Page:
Thursday, March 10, 2011

Never trust a man in a vest

Orson tried to warn us all years ago. But we didn't listen. We never listen. We are stubborn like children. We want to believe in something pure so bad that we ignore all the obvious warning signs. In a world of Pete Carroll, Lane Kiffin, and John Calipari, we grasp onto coaches like Jim Tressel like some sort of deity. "Tressel does things the right way" we say to ourselves as he beats our team 7 straight years. We can somewhat accept losing, so long as it's on the level. We despise Miami, because we know they cheat. Same with USC. Texas? What a fine program they are running down in Austin. That Bob Stoops from Oklahoma is a hell of a coach.

So what do we do when our preconceived notions are crushed? The same thing we did when we learned the truth about Santa Claus and the Easter Bunny (that they are realer than Read Deal Holyfield, to all my younger readers) and think back to all the little moments of doubt we had over the years. All those dead giveaways that we ignored, denying ourselves a second thought over the absurdity of it's existence. "Sure, a fat man in a velvet suit can slide down our, and everyone else's, chimneys, take a milk and cookie break, leave presents, spelunk the chimney again, and head to the next house. Then he goes to every other house in the world, and repeats the process all in one night."

The same can be said about Jim Tressel. Sure, OSU reported 375 seperate violations in almost a decade. Sure, JT had trouble at Youngstown State. We never had concrete evidence that he was dirty. Until now. When notified of impending trouble, he wished the messenger a Happy Easter.
Hat Tip to Mvictors.com
So he allowed the potentially ineligible players to play in every game. When the accusations were made public, he lobbied to allow his players to play in the Sugar Bowl. He stood behind the players, 22 year olds, as they were suspended for 5 games in 2011. All the while, he knew about it since April. For Shame.

AJ Green, a WR from Georgia, was suspended for four games for selling a game worn jersey. Dez Bryant, formerly of Oklahoma State, now with the Dallas Cowboys, was suspended for 10 games in 2009. He had dinner with Deion Sanders, and lied to the NCAA about it. So Bryant lies to the NCAA and misses most of his Junior season, but Tressel does the same, and will miss games against Akron and Toledo?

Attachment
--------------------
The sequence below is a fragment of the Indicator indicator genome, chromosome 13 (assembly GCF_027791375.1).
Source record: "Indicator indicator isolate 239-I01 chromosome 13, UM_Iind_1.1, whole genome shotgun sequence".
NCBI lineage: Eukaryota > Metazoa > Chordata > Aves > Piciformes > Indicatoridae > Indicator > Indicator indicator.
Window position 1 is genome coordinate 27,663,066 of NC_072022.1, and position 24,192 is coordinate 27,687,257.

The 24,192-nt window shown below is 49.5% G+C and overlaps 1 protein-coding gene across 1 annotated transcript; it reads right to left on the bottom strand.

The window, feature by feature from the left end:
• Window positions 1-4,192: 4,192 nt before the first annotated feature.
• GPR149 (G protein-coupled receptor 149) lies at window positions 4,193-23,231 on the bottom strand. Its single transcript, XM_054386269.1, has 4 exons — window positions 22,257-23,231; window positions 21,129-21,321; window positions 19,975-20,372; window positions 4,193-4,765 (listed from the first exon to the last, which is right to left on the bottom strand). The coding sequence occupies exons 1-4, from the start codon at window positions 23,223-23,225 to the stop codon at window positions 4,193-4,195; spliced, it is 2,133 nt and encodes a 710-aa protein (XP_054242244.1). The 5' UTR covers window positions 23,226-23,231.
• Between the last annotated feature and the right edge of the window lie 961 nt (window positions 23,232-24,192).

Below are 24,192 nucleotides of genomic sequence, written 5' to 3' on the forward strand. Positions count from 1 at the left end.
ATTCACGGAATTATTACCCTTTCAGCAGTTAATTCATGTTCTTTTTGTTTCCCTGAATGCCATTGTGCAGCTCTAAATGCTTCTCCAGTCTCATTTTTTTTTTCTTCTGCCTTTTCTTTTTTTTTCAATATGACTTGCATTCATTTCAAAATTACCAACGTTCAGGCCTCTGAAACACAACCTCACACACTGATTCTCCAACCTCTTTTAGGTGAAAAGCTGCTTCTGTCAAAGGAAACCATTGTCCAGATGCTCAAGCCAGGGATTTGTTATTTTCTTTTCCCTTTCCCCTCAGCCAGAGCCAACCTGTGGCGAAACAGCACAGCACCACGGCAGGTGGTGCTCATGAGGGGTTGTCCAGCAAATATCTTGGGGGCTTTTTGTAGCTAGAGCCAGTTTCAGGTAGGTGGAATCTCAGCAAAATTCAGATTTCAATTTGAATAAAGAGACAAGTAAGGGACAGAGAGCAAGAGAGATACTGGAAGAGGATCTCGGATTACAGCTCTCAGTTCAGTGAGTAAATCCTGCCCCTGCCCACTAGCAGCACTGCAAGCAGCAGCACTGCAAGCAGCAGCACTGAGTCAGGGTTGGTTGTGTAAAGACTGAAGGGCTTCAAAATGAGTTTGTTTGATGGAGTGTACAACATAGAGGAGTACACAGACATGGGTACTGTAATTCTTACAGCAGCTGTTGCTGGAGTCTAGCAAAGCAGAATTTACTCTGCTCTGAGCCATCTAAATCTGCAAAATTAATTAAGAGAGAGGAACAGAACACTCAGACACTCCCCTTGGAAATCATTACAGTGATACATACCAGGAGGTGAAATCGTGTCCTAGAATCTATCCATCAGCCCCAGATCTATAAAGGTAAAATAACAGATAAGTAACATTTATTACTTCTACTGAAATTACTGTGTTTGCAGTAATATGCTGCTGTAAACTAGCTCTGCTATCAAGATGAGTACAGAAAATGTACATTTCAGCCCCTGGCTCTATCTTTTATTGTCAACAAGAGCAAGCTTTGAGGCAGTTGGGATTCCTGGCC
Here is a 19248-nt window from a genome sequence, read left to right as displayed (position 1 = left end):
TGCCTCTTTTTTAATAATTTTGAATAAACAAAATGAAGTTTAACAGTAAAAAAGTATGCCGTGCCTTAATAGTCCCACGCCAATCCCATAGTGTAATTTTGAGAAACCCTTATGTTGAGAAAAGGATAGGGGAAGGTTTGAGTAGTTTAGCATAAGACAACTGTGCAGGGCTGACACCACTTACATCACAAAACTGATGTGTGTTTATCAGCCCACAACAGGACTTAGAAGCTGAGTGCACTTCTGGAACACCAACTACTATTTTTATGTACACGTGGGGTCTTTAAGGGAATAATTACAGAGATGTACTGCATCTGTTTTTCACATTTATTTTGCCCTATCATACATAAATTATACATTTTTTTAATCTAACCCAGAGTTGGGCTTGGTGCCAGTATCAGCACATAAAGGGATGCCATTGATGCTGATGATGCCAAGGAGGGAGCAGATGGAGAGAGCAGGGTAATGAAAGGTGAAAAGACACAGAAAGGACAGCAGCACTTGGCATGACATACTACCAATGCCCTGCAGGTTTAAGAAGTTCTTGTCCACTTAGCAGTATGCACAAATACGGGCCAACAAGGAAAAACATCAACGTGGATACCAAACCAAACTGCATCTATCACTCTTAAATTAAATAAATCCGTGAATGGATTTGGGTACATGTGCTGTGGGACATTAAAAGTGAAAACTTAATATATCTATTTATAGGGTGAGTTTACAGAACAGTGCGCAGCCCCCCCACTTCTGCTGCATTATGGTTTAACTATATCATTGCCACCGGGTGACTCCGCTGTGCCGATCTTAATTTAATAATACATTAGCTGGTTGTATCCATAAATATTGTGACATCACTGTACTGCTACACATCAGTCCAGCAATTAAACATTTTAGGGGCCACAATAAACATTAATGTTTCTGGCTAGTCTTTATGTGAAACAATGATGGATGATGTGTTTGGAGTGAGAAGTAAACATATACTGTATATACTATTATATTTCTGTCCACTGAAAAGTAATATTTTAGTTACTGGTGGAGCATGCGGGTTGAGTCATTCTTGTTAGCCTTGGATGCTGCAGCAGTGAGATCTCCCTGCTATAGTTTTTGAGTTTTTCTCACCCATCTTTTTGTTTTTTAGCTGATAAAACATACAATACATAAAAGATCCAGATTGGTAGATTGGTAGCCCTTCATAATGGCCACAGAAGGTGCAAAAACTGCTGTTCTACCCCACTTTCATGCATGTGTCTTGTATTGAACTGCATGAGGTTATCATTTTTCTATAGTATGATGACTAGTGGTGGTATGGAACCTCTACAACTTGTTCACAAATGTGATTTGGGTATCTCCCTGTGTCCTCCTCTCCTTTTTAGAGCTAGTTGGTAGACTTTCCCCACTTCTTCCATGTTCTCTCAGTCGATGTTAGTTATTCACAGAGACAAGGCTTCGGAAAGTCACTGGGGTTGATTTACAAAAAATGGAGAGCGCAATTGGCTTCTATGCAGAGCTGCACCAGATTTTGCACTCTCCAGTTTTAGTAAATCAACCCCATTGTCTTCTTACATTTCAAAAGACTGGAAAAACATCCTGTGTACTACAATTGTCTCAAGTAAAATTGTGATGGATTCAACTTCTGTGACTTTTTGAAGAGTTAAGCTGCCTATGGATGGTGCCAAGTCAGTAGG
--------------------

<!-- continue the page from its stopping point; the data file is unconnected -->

If I were a parent, I would be outraged. Many of these parents put their trust in guys like Tressel when their son commits to Ohio State. He is to be trusted as a de facto parent. He is responsible for not only teaching these players blocking schemes, but how to be a man. Am I wrong? The OSU Mission Statement doesn't think so. Here is a snippet:
Integrity in all aspects of behavior - The highest sense of integrity shall characterize every aspect of policy, performance and programs in the OSUDA. All participants in the OSUDA shall exemplify impeccable integrity - be they student athletes, coaching staff, administrative professionals or support staff of the department.
 So what should happen? I say the NCAA should throw the book at them. Then send someone to Columbus to explain to everyone what a book is. Then bring much tougher sanctions than 2 games and $250,000. The self-imposed penalties are a big "Fuck You, Pay Me" to the NCAA. I am not calling for Tressel to lose his job. That is up to the University. I wouldn't be shocked if he did lose his job, however. OSU has to try to save some face here. Players selling/trading their trophies is embarrassing enough, but a cover-up on top of it all?

One year, I wanna say it was 1991, my suspicions should have been confirmed. I was at my dad and step-mom's house. It was Christmas Eve. We had to run out for milk. As we climbed in the car, my step-mom "forgot" something in the house. She ran in for 3-4 minutes tops, and re-emerged and we were on our way. When we got home, the entire tree skirt was covered in presents. Santa must have come when we were at the store. It never occurred to my sister or I that the present's were staged, ready to go when we left. That nothing was forgotten in the house. That the presents were brought out while we fought over which seat we would sit in. I just wanted to believe that bad.

I don't remember the exact moment I learned the truth about Santa or the Tooth Fairy. I don't think it was too long after the above incident. I'm sure I was inconsolable for a good 15 minutes. I'm sure I questioned how my parents could deceive me. I'm sure I went through miniature versions of the 5 stages of grief. But I got over it. I realized how silly the whole charade was. I realized how naive I was to have believed for so long.

This is that day. The above e-mail is like finding a receipt on December 26th that lists all the presents I got from Santa. Maybe there are no clean coaches. Maybe the whole college game is dirtier than I ever imagined.  Maybe OSU will have to vacate their wins from 2010, and the winning streak is back to 6. Hey, a blogger can dream, can't he?

No comments:

Post a Comment